The position will be appointed by the Newburyport School Committee.
Applicants must submit the paperwork by Friday, March 13. Resumes and letters can be sent to the Mayor's Office, 60 Pleasant St., City Hall, attn: Lois Honegger, or e-mailed to firstname.lastname@example.org.
The Newburyport Republican Committee will meet on Monday, March 16, at Starboard Galley.
From 7 to 7:30 p.m., there will be a mixer, followed by a committee meeting at 7:30 p.m.
The meeting is open to the public.
Barney Keller from the Massachusetts Republican Party will be speaking on Mass GOP Chairwoman Jennifer Nassour's plans for the party within the state.
Contact Larry Giunta at 978-265-0597 or email@example.com for more information.
As the City Council looked to approve the appointment and re-appointment of nine assistant harbormasters recently, At-Large Councilor Tom Jones questioned why so many of the special officers lived outside the area.
"Some are as far away as Quincy," Jones said, questioning the need for nine, and wondering why the positions aren't filled by residents of the city.
"A lot of people boat and live here," Jones said.
Jones said last week he wonders how the positions are approved and what qualifications are needed for the job.
Moak said last week all the assistant harbormasters have undergone training and are qualified for the post. As special police officers, they must enforce water ordinances and laws on the river.
The hours of the job call for many workers, Moak said.
"We man our boats on evenings and weekends," the mayor said. "We need a lot of back-up. Some can only work a half day, or one evening a week." No employee benefits are offered with seasonal work, Moak said.
The mayor said the city always wants to employ from within its own community, but noted that it is sometimes nice to have a non-recognizable face fill a position and out-of-towners can sometimes be more objective when it comes to making decisions on issues like water ordinances.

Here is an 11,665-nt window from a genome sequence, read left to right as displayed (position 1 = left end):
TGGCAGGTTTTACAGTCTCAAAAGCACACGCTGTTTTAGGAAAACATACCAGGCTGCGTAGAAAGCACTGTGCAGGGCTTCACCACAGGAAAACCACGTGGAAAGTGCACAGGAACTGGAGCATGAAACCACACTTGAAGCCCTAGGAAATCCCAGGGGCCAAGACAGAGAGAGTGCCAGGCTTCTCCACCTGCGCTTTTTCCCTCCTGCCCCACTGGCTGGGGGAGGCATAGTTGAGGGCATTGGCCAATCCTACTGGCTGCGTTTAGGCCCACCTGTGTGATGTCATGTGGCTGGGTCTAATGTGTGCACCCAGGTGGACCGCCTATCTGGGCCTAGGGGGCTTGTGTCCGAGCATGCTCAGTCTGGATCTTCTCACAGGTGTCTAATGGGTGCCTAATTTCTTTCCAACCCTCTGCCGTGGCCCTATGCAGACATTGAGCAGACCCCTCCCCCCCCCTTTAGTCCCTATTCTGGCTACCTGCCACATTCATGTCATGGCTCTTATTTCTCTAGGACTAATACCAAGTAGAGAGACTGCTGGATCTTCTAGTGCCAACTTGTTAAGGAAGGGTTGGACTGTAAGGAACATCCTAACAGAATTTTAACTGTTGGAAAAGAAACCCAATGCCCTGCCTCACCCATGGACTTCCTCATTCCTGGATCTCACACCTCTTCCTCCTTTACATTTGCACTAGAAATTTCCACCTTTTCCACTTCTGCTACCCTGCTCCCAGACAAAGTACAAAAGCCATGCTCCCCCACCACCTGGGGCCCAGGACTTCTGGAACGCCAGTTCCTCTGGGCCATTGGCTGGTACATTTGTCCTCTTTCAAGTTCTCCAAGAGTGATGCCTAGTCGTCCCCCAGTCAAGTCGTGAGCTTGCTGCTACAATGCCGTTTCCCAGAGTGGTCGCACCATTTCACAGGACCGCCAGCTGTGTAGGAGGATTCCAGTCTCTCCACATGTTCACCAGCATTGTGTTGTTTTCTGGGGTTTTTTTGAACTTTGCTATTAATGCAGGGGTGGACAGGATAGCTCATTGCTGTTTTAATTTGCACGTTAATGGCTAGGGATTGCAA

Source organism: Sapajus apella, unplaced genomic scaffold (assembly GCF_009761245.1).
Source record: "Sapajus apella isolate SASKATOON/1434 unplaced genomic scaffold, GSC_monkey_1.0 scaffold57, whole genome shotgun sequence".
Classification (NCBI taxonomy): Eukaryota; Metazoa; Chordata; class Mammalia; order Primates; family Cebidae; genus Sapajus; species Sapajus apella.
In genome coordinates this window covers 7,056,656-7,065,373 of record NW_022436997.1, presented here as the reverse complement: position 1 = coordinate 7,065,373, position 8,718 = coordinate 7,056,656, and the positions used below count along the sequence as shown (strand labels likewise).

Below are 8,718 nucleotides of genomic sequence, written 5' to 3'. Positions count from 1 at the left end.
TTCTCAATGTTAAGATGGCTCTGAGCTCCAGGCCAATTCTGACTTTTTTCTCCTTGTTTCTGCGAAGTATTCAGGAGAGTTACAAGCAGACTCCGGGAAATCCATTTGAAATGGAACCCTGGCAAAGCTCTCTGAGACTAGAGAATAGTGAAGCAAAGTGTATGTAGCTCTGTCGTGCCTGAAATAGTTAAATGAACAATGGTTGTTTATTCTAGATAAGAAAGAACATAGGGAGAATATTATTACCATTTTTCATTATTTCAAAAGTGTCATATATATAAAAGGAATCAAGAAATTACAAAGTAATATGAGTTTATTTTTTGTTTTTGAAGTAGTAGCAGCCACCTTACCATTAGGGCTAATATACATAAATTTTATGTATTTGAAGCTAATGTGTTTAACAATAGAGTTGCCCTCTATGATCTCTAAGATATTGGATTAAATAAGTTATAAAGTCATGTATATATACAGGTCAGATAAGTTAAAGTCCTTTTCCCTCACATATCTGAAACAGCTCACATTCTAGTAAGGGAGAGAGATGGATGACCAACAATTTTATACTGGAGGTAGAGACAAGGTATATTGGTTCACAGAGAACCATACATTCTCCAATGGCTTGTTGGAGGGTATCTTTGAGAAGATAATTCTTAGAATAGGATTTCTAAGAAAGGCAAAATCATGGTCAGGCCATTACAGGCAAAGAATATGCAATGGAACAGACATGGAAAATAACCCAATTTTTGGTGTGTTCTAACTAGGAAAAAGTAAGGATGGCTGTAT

The City Clerk's Office is reminding residents that dog licenses will be available, beginning March 16, and are due on April 1, Owners are required to present evidence of a rabies certificate¬º. All dogs six months or older require licenses.
Moak and other mayors from throughout the state met with Speaker of the House Robert DeLeo at the recent February meeting of the Mass. Mayors Association.
The discussion focused on the economy, the federal Recovery and Reinvestment Act recently signed into law by President Obama, and the fiscal challenges confronting cities as they work to deliver services despite declining revenue and deep local aid cuts, according to a press release about the meeting.
The following meetings have been scheduled for this week. All are open to the public:
City Council, 7:30 p.m., City Hall Council Chambers
Board of Appeals, 7 p.m., City Hall Council Chambers
Redevelopment Authority, 6 p.m., City Hall Council Chambers
Harbor Commission, 7 p.m., City Hall Council Chambers
Fruit Street Historic District Committee, 7 p.m., City Hall auditorium
Street Tree Committee, 7 p.m., City Hall basement
Katie Farrell covers Newburyport for The Daily News. She can be reached at 978-462-6666, ext. 3232, or by e-mail at firstname.lastname@example.org.